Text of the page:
3) true write once, deploy anywhere.  just like today’s adobe flash player is very, very write once, deploy everywhere type of thing, so too will be plugins.  this is EXTREMELY true with these new-fangled compiled javascript applications chrome allows for.  think about that last bit mixed with #2 above.  so, there will only be ONE application that needs to be written and everyone — no matter if they’re on a mac, windows, linux, whatever — can use it.

4) the flavor of traditional os underneath won’t matter anymore.  just like the bios and drivers and all the other computer plumbing underneath your traditional os doesn’t matter, windows, linux and osx won’t matter.  nobody (other than the occasional SERIOUS nerd) cares about all that stuff because they don’t actively use it.  it comes pre-installed on their computers and worst case, they have to click some sort of “update reminder” thing.  windows, linux and mac will all become boring middleware that the average person doesn’t care about.  because, as #3 above states, they just get their full applications as plugins that work on every single traditional os.

still having issues visualizing all of this? just read back through that comic book and where they talk about a tabbed browser bar think “windows task bar” and where they talk about plugin, think “installed windows application like outlook or word”.

we are on the very cusp of a brave, brave new internet os enabled world and it has nothing to do with any of the profit centers up in redmond.


Phone Providers are Officially "On Notice"

if you missed the deluge yesterday, you must have been in a cave.  i’ll recap.  the 3g iphone is here and it’s only $200.  service and hardware providers?  you’re officially on notice. you have a month to figure your shit out.

what does that really mean tho?  lemme offer a couple bits of advice.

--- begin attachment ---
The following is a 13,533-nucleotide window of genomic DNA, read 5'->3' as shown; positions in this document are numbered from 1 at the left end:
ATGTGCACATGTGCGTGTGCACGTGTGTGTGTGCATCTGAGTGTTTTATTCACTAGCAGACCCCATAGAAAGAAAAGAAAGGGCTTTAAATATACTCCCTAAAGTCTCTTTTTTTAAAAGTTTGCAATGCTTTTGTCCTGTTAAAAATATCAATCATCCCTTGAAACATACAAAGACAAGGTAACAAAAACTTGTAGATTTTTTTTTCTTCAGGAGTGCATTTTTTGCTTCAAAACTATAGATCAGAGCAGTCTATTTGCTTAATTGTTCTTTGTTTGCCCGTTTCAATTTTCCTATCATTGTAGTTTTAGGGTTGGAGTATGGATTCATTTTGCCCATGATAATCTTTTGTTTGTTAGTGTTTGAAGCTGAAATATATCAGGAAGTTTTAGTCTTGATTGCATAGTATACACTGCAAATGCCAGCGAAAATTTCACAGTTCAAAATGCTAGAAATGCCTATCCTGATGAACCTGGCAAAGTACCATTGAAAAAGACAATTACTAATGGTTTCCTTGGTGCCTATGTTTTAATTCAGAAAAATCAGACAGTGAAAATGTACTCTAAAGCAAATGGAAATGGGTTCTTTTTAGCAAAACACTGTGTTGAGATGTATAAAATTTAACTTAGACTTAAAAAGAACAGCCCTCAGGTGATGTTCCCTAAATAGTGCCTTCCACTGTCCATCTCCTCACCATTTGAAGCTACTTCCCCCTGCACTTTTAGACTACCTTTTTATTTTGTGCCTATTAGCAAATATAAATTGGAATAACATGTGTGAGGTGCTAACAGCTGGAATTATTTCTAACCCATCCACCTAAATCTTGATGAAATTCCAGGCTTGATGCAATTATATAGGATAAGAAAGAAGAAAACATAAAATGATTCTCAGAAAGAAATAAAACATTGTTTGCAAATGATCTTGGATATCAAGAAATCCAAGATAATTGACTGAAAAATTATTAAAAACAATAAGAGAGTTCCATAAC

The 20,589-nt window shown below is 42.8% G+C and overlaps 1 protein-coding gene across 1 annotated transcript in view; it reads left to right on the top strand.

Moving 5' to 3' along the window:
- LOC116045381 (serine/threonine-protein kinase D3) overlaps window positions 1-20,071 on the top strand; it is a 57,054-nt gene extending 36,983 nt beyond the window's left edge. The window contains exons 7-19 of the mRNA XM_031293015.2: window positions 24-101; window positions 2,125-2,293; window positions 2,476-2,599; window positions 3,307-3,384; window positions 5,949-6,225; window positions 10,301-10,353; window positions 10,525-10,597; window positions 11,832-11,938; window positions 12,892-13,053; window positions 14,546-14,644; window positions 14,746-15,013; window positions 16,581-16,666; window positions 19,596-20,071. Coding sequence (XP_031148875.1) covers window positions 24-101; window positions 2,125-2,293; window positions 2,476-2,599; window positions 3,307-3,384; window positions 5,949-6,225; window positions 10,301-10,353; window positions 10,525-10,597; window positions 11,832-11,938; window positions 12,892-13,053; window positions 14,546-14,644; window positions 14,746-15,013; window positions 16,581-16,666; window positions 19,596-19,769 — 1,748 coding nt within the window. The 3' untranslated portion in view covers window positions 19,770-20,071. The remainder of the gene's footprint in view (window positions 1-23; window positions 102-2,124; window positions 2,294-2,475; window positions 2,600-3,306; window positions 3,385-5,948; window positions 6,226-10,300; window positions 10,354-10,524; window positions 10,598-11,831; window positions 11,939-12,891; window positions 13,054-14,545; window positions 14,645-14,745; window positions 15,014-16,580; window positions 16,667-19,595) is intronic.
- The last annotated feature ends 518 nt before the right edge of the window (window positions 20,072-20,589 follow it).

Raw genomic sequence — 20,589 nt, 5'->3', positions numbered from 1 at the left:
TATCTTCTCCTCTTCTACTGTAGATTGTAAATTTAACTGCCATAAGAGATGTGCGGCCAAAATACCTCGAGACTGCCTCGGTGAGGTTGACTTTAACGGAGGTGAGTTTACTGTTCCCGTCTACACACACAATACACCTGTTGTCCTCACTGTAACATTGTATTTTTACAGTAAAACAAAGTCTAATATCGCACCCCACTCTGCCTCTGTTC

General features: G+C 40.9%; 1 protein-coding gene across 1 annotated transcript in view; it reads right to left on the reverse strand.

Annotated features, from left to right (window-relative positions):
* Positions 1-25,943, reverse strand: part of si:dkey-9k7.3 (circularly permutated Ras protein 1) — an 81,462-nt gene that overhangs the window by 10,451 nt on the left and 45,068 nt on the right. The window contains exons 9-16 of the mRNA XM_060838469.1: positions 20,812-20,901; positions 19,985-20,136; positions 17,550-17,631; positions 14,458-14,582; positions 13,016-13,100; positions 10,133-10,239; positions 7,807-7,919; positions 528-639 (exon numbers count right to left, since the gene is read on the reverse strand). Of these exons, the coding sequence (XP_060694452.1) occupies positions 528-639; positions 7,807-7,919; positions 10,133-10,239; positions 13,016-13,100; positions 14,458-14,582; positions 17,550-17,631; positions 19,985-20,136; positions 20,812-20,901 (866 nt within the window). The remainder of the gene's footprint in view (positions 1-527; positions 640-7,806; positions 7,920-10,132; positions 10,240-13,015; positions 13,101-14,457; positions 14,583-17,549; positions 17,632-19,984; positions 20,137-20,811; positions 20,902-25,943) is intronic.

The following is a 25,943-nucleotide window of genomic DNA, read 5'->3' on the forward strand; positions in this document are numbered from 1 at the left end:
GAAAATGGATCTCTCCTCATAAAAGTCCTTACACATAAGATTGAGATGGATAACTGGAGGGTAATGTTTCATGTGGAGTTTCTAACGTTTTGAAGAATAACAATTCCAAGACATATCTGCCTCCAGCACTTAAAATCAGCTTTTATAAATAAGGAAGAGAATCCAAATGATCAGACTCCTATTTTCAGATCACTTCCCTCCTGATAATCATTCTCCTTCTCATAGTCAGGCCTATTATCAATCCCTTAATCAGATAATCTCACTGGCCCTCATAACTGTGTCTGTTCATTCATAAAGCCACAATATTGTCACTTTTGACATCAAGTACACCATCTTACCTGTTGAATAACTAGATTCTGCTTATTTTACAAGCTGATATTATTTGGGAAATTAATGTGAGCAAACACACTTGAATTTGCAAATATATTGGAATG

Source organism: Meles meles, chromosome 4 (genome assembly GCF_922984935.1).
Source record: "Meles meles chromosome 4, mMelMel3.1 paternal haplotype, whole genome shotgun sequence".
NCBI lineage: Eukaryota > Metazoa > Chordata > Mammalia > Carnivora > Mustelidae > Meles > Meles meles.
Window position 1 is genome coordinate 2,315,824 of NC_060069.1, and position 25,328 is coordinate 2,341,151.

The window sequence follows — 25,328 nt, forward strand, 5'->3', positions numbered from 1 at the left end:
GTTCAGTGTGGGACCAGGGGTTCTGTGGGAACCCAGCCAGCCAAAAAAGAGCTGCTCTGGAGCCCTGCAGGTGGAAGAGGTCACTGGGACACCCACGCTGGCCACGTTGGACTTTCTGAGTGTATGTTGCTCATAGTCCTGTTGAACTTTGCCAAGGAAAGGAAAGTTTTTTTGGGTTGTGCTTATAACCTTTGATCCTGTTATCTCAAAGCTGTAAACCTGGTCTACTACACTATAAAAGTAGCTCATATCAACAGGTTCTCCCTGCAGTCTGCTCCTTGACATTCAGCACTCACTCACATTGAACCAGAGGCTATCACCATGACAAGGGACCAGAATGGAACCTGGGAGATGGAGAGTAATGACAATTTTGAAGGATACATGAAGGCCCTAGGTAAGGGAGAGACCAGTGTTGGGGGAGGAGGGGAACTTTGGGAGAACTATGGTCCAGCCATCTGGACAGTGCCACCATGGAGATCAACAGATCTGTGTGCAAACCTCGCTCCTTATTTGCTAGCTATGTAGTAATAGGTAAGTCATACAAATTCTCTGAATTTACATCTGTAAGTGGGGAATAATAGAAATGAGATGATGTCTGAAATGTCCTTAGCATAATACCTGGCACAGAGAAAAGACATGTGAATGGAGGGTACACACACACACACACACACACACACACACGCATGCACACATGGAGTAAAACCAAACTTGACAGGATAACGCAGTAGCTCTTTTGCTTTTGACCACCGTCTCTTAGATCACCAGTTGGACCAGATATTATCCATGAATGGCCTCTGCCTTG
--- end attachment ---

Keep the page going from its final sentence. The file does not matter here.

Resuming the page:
1. do you make smart phone hardware?  you are no longer allowed to sell it for more than $200.  gone are the days of the $700 treo.
  2. do you run a cdma network?  you’re screwed.  the only way you can compete now is with a cheaper data plan AND cheaper smart phones.

ignore this at your own peril.  doing so will result in a mass end-of-contract exodus.  period.


p.s.  apparently the world is already going to hell in a handbasket for verizon and sprint.  o2 is actually giving away the iphone for free.  others in the u.s. will surely follow.

UPDATE: a fleshed out version of this on business week:

From the "Dragged Kicking and Screaming" Department

you may have heard about this nonsense being foisted on the freakonomics blog.  the quick recap goes like this:  the nytimes decided to “partner” with the freakonomics blog.  in exchange for this extra clout the times brings to the freaky blog, the steves have to swap out their previous full rss feed for a “summary only” rss feed.  the freak-world then exploded.

the nytimes wants to (bless their little hearts) lure people to their website where they can get paid for all the eyeballs.  that doesn’t really happen (or so they think) when your rss feed contains the full articles and people don’t need to come to your site for the content.

silly “old media” giant.

while there have been a couple of fail attempts at explaining exactly why it’s better to have full feeds, they really only amount to a steamy pile of “it’s the network effect, dummy” or “just put ads in the feeds!”

you have to spell things like this out for stodgy old bastards, guys.  like usual, i’m here and ready to help.

(already covered) reasons why full feeds are better:

  1. people just like it better.  engender love in your users and they’ll end up being happy users and sharing the content — whether that’s someplace like digg or redit or just their own buddy email list.  this is basically the “warm and fuzzy” network effect.
  2. it doesn’t matter because you can put ads in your feeds anyway. poynter talks about this one.
  3. another poynter goodie is this: “full-text feeds make your content much more findable via all kinds of search engines”

elaborated reasons why full feeds are better:

  1. the web really is a read/write place.  what the hell does that mean?  it means that content (the stuff the times likes to wall up) is just the starting point for the conversation.  people not only like to read the original content and post their own comments, but they like to read other people’s comments.  even full conversations!

    the “full feed” isn’t the full content.  the full content is story + comments.  there’s a reason why of the top 20 sites on the web, 4 are search engines and the other 16 are social media sites.  the web has turned into a read and write kinda place.